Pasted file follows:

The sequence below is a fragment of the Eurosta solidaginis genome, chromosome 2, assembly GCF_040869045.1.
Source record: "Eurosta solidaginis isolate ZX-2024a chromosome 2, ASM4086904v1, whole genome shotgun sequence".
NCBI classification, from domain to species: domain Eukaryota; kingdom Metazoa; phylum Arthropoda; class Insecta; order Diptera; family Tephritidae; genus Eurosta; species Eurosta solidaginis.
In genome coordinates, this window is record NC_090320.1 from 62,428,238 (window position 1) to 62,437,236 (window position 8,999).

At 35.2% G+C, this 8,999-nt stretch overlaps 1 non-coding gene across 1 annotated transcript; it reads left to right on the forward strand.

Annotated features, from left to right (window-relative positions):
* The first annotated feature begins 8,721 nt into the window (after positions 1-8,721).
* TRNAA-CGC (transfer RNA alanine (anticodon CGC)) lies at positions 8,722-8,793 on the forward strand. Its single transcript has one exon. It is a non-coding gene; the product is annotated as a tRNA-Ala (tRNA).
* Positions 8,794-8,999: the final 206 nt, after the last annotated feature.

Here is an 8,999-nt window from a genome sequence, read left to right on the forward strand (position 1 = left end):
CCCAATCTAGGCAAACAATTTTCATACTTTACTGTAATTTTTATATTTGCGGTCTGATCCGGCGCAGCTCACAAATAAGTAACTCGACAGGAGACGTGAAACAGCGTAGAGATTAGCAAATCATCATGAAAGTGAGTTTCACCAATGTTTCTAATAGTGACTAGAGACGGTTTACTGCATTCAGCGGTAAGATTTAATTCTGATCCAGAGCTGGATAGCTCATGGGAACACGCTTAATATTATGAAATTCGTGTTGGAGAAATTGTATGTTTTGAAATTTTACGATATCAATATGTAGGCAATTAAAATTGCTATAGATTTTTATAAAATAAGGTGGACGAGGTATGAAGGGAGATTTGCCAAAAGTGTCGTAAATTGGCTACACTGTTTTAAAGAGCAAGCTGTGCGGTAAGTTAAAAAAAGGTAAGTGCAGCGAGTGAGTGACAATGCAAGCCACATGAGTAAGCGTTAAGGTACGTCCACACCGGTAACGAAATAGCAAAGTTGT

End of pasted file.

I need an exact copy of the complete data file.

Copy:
The sequence below is a fragment of the Eurosta solidaginis genome, chromosome 2, assembly GCF_040869045.1.
Source record: "Eurosta solidaginis isolate ZX-2024a chromosome 2, ASM4086904v1, whole genome shotgun sequence".
NCBI classification, from domain to species: domain Eukaryota; kingdom Metazoa; phylum Arthropoda; class Insecta; order Diptera; family Tephritidae; genus Eurosta; species Eurosta solidaginis.
In genome coordinates, this window is record NC_090320.1 from 62,428,238 (window position 1) to 62,437,236 (window position 8,999).

At 35.2% G+C, this 8,999-nt stretch overlaps 1 non-coding gene across 1 annotated transcript; it reads left to right on the forward strand.

Annotated features, from left to right (window-relative positions):
* The first annotated feature begins 8,721 nt into the window (after positions 1-8,721).
* TRNAA-CGC (transfer RNA alanine (anticodon CGC)) lies at positions 8,722-8,793 on the forward strand. Its single transcript has one exon. It is a non-coding gene; the product is annotated as a tRNA-Ala (tRNA).
* Positions 8,794-8,999: the final 206 nt, after the last annotated feature.

Here is an 8,999-nt window from a genome sequence, read left to right on the forward strand (position 1 = left end):
CCCAATCTAGGCAAACAATTTTCATACTTTACTGTAATTTTTATATTTGCGGTCTGATCCGGCGCAGCTCACAAATAAGTAACTCGACAGGAGACGTGAAACAGCGTAGAGATTAGCAAATCATCATGAAAGTGAGTTTCACCAATGTTTCTAATAGTGACTAGAGACGGTTTACTGCATTCAGCGGTAAGATTTAATTCTGATCCAGAGCTGGATAGCTCATGGGAACACGCTTAATATTATGAAATTCGTGTTGGAGAAATTGTATGTTTTGAAATTTTACGATATCAATATGTAGGCAATTAAAATTGCTATAGATTTTTATAAAATAAGGTGGACGAGGTATGAAGGGAGATTTGCCAAAAGTGTCGTAAATTGGCTACACTGTTTTAAAGAGCAAGCTGTGCGGTAAGTTAAAAAAAGGTAAGTGCAGCGAGTGAGTGACAATGCAAGCCACATGAGTAAGCGTTAAGGTACGTCCACACCGGTAACGAAATAGCAAAGTTGT